If the method to measure how much one likes a game is by how many times they have purchased it and played it through to completion, then Sleeping Dogs would take my number two spot, with only Dragon’s Dogma above it. Sleeping Dogs originally started it’s life as ‘True Crime: Hong Kong’, but following delays and budget issues, Square Enix bought the rights and transformed that would-be threequel into something special. And now ten years after its release, Sleeping Dogs is still one of my favourite video games.
As Grand Theft Auto continued to rule the gaming scene, the copycats needed something to set them apart. Maybe it was old-timey mob stylings of the Mafia series, or the over the top nature of what Saints Row soon became. Or maybe they could just replaced cars with horses, as Rockstar Games themselves so cleverly did to create another of my favourite games, Red Dead Redemption. What Sleeping Dogs decided to do was focus on the martial arts and parkour abilities of main protagonist, Wei Shen, in a Hong Kong where guns are realistically quite sparse.
I have written about those martial arts abilities in some detail before (though in hindsight, perhaps in somewhat less favourable light than they deserved). Taking obvious cues from the Batman: Arkham style, Sleeping Dogs added a bit more to it, including proper combos and context sensitive actions. The introduction of enemies with weapons of both the melee and ranged variety added some need to master these abilities, and Shen could not ‘bounce’ between enemies the way Batman could. Taking out a horde of enemies like in one of The Raid movies, before sliding over a crate to disarm an enemy and turning the weapon on them was immensely satisfying, but could easily go wrong if you didn’t know what you were doing. When in vehicles, Shen could shoot out tyres of pursing cars, or even jump between them in a pseudo-Just Cause style hijacking.
I won’t claim the story was entirely original, as it borrowed heavily from the 2002 Hong Kong film Infernal Affairs (itself the original of what The Departed was based off), but translating that story into a dynamic video game was a striking success. As an undercover police officer, Shen infiltrates a Triad group, and this dual role has a strong effect on gameplay as well, with the split between Police/Triad/Face experience (the latter of which was essentially helping the general public) granting new abilities to benefit certain situations. The story contained such memorable beats as a horrific ‘Red Wedding’ mission, long before the Game of Thrones episode, and the betrayal and comeuppance of various friends and enemies, some of which will genuinely stick with you long after the mission is complete.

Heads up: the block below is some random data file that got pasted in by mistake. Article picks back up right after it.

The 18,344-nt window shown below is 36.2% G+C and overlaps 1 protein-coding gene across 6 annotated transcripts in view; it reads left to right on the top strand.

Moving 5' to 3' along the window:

In a most favourable comparison to the early Grand Theft Auto games, the world of Sleeping Dogs felt truly alive, as the neon lights and open storefronts of Hong Kong so accurately matched those of the real world. Though graphically not particularly impressive, with some draw distance issues even on powerful console or PC hardware, it was so easy to just drive around the city in any of the varied vehicles, before taking on side activities such as karaoke and street racings. There was also a very bare bones dating system, with some certifiable mega babes based on and voiced by the likes of Emma Stone or Lucy Liu, just to name a few. In fact, the whole cast had some top level talent, including Will Yun Lee as Wei Shen himself, and others such as Tom Wilkinson and James Hong showing up in various roles.
Not content with leaving things as a phenomenal base game, the DLC packs were also some of my favourite, standing alongside Red Dead Redemption‘s “Undead Nightmare“. That first story download, “Nightmare in North Point“, transformed the major city location into a nightmarish hellscape, complete with jiangshi (aka those ‘hopping vampires’ I think we all know of). The second, and my personal favourite of the two DLC packs was then an ‘Enter the Dragon‘ style tournament of death not to subtly named “The Zodiac Tournament“, where Wei Shen’s kung fu was put to the test against all other manner of marital arts, which Shen could then unlock to use for himself. The final pack, “Year of the Snake” let Shen return to his police officer role, as he investigated terrorist threats around the city – but I remember it mostly for being able to tackle and arrest random civilians, which is always hilarious.
There is (allegedly) a movie adaption in development, set to star Donnie Yen in the main role, but truthfully I’d prefer a sequel. Wikipedia tells me that this game did “not meet sales expectations”, and I know that means there is probably not a sequel coming. But hey, if I can wait ten years for a Dragon’s Dogma sequel, maybe Sleeping Dogs II isn’t too far off?